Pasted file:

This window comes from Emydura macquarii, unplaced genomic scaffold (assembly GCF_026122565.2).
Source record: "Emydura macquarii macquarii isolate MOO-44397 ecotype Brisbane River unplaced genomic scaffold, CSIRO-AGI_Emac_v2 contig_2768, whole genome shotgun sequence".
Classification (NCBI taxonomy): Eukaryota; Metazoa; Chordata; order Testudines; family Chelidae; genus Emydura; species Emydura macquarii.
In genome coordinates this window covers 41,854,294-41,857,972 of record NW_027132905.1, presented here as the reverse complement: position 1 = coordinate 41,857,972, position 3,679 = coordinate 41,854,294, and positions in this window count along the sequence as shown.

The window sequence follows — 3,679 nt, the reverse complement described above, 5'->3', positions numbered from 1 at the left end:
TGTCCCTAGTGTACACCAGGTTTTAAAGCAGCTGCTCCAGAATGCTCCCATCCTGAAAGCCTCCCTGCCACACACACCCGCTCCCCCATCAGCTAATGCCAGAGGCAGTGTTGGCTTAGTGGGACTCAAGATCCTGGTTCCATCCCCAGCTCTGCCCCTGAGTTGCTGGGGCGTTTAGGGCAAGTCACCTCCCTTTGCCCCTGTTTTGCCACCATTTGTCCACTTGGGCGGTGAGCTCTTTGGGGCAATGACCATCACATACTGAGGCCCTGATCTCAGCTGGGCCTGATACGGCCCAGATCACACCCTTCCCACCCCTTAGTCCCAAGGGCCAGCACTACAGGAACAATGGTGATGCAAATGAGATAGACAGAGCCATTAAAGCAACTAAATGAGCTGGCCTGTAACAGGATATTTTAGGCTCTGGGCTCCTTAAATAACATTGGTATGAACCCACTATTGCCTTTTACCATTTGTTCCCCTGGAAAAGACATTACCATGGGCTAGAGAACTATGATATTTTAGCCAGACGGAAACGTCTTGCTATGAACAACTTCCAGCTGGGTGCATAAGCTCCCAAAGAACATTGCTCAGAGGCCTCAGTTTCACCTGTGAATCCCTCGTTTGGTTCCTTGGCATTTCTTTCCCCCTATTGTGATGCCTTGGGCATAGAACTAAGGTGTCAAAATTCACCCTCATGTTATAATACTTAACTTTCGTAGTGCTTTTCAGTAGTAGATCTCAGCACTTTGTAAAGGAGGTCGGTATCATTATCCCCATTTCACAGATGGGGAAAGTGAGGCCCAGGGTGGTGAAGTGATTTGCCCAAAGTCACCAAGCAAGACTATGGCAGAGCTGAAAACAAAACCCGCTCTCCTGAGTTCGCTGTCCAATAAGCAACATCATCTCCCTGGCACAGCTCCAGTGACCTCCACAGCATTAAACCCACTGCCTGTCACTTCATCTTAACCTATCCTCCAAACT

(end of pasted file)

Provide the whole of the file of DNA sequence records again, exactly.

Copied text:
This window comes from Emydura macquarii, unplaced genomic scaffold (assembly GCF_026122565.2).
Source record: "Emydura macquarii macquarii isolate MOO-44397 ecotype Brisbane River unplaced genomic scaffold, CSIRO-AGI_Emac_v2 contig_2768, whole genome shotgun sequence".
Classification (NCBI taxonomy): Eukaryota; Metazoa; Chordata; order Testudines; family Chelidae; genus Emydura; species Emydura macquarii.
In genome coordinates this window covers 41,854,294-41,857,972 of record NW_027132905.1, presented here as the reverse complement: position 1 = coordinate 41,857,972, position 3,679 = coordinate 41,854,294, and positions in this window count along the sequence as shown.

The window sequence follows — 3,679 nt, the reverse complement described above, 5'->3', positions numbered from 1 at the left end:
TGTCCCTAGTGTACACCAGGTTTTAAAGCAGCTGCTCCAGAATGCTCCCATCCTGAAAGCCTCCCTGCCACACACACCCGCTCCCCCATCAGCTAATGCCAGAGGCAGTGTTGGCTTAGTGGGACTCAAGATCCTGGTTCCATCCCCAGCTCTGCCCCTGAGTTGCTGGGGCGTTTAGGGCAAGTCACCTCCCTTTGCCCCTGTTTTGCCACCATTTGTCCACTTGGGCGGTGAGCTCTTTGGGGCAATGACCATCACATACTGAGGCCCTGATCTCAGCTGGGCCTGATACGGCCCAGATCACACCCTTCCCACCCCTTAGTCCCAAGGGCCAGCACTACAGGAACAATGGTGATGCAAATGAGATAGACAGAGCCATTAAAGCAACTAAATGAGCTGGCCTGTAACAGGATATTTTAGGCTCTGGGCTCCTTAAATAACATTGGTATGAACCCACTATTGCCTTTTACCATTTGTTCCCCTGGAAAAGACATTACCATGGGCTAGAGAACTATGATATTTTAGCCAGACGGAAACGTCTTGCTATGAACAACTTCCAGCTGGGTGCATAAGCTCCCAAAGAACATTGCTCAGAGGCCTCAGTTTCACCTGTGAATCCCTCGTTTGGTTCCTTGGCATTTCTTTCCCCCTATTGTGATGCCTTGGGCATAGAACTAAGGTGTCAAAATTCACCCTCATGTTATAATACTTAACTTTCGTAGTGCTTTTCAGTAGTAGATCTCAGCACTTTGTAAAGGAGGTCGGTATCATTATCCCCATTTCACAGATGGGGAAAGTGAGGCCCAGGGTGGTGAAGTGATTTGCCCAAAGTCACCAAGCAAGACTATGGCAGAGCTGAAAACAAAACCCGCTCTCCTGAGTTCGCTGTCCAATAAGCAACATCATCTCCCTGGCACAGCTCCAGTGACCTCCACAGCATTAAACCCACTGCCTGTCACTTCATCTTAACCTATCCTCCAAACT